(February 20, 2014)
There are two lessons to be learned from these chapters in the behavior of Joseph. The first is the importance of not condemning those who offend us. After all, Joseph could easily have condemned his brothers. They wanted to kill him, they sold him into slavery, and Joseph (as to the world) would have been justified to do likewise to them. But Joseph recognized that nothing could happen to him except the Lord permitted it – it was the Lord that had placed him in Egypt.
If we could emulate this, how much better off would we be? When something bad happens to us, we tend to condemn those by whom the bad thing comes (including ourselves). If, however, our faith in the Savior and His plan is perfect, we would understand that He loves us and yet He allowed this to happen. It must be for our growth and betterment. Thus the suffering that we feel was not caused by the one who offended us but was rather permitted by our loving Father to give us experience and put us in the position to achieve our eternal destiny. This is a hard lesson to internalize, but imagine the power that we would have if we could learn it.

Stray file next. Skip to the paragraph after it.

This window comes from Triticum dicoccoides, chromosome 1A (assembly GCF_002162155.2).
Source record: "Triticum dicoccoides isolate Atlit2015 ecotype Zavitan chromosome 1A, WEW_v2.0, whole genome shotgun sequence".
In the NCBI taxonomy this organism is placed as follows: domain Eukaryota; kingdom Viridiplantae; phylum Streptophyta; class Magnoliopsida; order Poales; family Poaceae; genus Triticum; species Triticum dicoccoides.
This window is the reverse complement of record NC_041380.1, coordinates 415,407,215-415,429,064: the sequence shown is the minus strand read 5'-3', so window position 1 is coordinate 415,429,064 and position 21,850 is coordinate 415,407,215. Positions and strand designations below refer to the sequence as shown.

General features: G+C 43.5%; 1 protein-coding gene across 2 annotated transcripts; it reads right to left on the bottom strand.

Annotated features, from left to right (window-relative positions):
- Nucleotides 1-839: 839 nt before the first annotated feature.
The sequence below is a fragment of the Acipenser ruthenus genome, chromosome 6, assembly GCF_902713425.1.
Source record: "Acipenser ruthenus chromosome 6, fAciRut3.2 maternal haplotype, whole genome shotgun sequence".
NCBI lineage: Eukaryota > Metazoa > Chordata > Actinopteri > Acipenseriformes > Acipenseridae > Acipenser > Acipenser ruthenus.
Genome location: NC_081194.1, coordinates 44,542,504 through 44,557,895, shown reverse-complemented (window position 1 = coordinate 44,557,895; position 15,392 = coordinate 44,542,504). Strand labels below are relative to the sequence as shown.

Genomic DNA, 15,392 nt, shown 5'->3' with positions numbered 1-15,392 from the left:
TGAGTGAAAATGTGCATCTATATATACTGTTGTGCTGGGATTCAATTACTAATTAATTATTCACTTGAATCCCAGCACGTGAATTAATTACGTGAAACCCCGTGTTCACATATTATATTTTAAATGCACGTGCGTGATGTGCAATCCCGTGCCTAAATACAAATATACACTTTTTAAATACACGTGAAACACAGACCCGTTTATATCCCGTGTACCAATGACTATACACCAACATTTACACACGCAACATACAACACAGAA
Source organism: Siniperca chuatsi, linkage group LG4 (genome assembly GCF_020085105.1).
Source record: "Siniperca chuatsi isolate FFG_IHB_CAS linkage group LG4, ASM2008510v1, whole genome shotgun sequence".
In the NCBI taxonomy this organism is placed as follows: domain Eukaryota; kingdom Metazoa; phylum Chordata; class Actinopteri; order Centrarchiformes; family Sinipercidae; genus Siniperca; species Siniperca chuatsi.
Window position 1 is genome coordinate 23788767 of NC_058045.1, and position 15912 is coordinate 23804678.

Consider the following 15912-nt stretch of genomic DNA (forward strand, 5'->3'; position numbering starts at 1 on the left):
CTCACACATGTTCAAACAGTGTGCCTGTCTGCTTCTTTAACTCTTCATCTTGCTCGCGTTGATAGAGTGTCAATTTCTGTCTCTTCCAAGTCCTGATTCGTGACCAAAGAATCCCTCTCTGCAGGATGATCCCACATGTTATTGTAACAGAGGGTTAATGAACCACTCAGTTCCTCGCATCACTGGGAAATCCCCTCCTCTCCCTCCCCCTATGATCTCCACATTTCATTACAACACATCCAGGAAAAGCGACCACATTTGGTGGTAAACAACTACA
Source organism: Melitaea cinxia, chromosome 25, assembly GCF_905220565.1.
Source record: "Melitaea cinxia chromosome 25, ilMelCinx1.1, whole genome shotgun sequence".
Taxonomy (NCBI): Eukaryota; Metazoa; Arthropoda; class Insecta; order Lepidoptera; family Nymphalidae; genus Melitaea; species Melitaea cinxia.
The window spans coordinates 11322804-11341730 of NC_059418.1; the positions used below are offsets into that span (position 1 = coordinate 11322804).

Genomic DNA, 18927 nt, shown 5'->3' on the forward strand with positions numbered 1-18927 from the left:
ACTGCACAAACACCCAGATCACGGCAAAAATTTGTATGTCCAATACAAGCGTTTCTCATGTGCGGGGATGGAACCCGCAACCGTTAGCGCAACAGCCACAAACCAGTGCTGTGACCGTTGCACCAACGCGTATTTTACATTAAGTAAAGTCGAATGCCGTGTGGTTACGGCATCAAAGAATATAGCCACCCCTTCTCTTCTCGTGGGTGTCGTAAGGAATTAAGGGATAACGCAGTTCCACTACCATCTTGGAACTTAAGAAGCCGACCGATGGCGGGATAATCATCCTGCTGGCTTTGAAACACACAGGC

The second lesson is how we deal with those who believe differently to us. Joseph, by all indications, was a righteous man – so we can assume he treated his wife well. Yet her father was a pagan priest. I can only imagine what dinner would have been like with the in-laws if it were me, but I cannot imagine that Joseph would have behaved in an antagonistic way towards Poti-pherah. Maybe I am reading too much into this, but I think that we should all remember that we are on the same side looking to give our love to the same Almighty God (even though we may struggle to find Him in different places and ways).